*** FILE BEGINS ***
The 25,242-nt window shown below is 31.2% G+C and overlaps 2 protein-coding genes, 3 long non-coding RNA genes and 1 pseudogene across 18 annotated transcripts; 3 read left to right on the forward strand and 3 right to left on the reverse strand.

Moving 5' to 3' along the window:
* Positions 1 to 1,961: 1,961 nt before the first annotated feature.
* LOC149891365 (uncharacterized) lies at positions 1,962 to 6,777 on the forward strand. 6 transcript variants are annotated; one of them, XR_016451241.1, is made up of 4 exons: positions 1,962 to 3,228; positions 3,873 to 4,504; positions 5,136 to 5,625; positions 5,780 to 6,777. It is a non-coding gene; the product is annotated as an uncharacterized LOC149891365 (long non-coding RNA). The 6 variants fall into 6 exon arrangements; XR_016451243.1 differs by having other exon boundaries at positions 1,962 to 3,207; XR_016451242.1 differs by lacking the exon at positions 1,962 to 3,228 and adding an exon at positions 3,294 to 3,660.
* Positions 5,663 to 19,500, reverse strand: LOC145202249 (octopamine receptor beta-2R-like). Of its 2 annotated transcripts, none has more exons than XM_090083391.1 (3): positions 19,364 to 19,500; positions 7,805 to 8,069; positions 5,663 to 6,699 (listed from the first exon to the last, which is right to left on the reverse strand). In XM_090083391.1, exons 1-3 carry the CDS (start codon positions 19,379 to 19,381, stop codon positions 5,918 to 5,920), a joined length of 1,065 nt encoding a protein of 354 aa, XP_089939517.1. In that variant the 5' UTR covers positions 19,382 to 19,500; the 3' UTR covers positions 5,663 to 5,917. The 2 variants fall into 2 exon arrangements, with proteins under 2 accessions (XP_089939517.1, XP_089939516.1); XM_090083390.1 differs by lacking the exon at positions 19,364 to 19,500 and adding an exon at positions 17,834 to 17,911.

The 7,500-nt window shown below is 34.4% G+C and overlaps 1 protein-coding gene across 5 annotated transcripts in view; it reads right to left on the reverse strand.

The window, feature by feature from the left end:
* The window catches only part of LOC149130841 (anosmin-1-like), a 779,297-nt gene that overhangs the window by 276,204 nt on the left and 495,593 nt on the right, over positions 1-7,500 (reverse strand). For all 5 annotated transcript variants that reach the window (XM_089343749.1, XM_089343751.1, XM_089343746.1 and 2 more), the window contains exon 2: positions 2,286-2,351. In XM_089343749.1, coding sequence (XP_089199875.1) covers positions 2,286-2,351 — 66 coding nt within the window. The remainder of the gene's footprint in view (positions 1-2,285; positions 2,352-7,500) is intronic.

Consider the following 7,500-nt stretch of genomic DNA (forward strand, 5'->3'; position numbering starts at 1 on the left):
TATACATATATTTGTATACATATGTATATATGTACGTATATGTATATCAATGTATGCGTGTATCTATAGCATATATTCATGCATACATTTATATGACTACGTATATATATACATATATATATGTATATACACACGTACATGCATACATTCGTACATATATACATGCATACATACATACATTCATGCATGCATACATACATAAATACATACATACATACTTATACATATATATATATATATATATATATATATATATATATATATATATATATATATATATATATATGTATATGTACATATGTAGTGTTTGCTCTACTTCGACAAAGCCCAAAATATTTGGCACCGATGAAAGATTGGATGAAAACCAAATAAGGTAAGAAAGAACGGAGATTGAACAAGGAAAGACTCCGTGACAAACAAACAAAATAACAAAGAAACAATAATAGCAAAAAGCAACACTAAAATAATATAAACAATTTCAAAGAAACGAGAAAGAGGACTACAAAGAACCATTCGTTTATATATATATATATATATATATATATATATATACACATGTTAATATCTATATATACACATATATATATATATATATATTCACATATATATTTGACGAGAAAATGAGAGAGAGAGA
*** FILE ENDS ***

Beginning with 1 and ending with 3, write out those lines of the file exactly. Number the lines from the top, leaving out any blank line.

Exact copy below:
The 25,242-nt window shown below is 31.2% G+C and overlaps 2 protein-coding genes, 3 long non-coding RNA genes and 1 pseudogene across 18 annotated transcripts; 3 read left to right on the forward strand and 3 right to left on the reverse strand.

Moving 5' to 3' along the window:
* Positions 1 to 1,961: 1,961 nt before the first annotated feature.